Other than the aforementioned massacre, the rest of the battles are full of just as much humor as gore.  And as someone who is tired of children being off-limits in cinema (when was the last time you saw a child die on screen?), for me it’s nice to see the best, most vicious, badass superhero, be a small girl.  That’s female empowerment I can get behind.

Kick-Ass is definitely overshadowed by Hit-Girl and Big Daddy, who are the most entertaining aspect of the film, with Cage doing his best Adam West/William Shatner impersonation when masked.  The whole film should be focused on these two, not the silly teenager we’re supposed to identify with.

You’ll also have flashes of deja vu during the film’s musical interludes, as they’ve sampled “In the House-In a Heartbeat” (used in 28 Days Later‘s intense denouement), “Kanada’s Death, Pt. 2 (Adagio In D Minor)” (originally from Sunshine, although you might remember it from the Wolverine trailer), and the opening theme to For a Few Dollars More.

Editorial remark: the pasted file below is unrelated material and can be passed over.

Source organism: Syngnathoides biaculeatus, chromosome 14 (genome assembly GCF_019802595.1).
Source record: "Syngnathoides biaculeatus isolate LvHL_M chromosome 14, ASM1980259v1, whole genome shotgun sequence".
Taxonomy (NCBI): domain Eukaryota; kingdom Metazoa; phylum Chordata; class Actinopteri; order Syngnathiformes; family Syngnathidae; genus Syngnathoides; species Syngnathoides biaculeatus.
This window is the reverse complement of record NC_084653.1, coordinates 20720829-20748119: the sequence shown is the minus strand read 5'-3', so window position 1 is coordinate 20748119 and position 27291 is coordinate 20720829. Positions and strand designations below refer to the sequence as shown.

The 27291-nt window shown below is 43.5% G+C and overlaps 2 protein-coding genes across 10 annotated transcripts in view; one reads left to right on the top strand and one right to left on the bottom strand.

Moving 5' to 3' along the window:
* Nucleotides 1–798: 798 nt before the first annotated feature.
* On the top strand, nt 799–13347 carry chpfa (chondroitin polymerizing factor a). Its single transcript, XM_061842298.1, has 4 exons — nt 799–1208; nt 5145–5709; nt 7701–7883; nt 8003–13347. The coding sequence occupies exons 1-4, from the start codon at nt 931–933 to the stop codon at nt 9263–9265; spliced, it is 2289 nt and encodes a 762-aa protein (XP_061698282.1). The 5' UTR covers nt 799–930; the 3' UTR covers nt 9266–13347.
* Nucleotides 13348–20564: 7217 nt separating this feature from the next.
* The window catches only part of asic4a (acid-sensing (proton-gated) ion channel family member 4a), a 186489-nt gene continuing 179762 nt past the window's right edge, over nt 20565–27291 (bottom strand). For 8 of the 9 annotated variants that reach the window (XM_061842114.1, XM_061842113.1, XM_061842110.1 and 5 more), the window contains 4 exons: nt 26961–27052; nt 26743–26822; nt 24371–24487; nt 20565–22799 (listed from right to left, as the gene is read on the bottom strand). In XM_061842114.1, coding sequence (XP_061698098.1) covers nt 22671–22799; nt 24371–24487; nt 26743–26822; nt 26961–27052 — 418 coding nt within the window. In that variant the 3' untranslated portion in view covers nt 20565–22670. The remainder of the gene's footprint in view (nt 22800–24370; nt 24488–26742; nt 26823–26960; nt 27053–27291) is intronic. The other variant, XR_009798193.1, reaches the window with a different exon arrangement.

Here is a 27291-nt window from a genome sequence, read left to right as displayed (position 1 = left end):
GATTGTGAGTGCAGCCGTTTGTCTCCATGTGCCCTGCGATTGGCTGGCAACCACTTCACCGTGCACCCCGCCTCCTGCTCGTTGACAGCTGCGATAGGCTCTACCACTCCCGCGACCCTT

Tarantino said of using music in his films that he aims to use it better than the original film.  For some reason, the theme from For a Few Dollars More fit for a scene in Kick-Ass (for me anyway), but the samplings of 28 Days Later and Sunshine either didn’t fit the scene in which they were used, or just didn’t have the same power as their original placement.  Shame on you Matthew Vaughn; no more sampling for you.

But don’t let my film score hang-ups make you avoid this film.  This is not a bad movie.  Yes, in addition to the aforementioned grievances, you also have to deal with the usual melodrama clichés and romantic sub-plot drivel.  But overall the film is fun and it has balls, which I can’t say of a lot of mainstream films.

So go in knowing that it will be ridiculous and have a good time with it.

Director of Shaun of the Dead has new film

Director Edgar Wright (Shaun of the Dead, Hot Fuzz) has a new film coming out this year called, Scott Pilgrim vs. The World.  Michael Cera (Arrested Development, Juno) stars as a guy who falls in love with a girl, but has to defeat  her 7 ex-partners via Mortal Kombat style confrontations: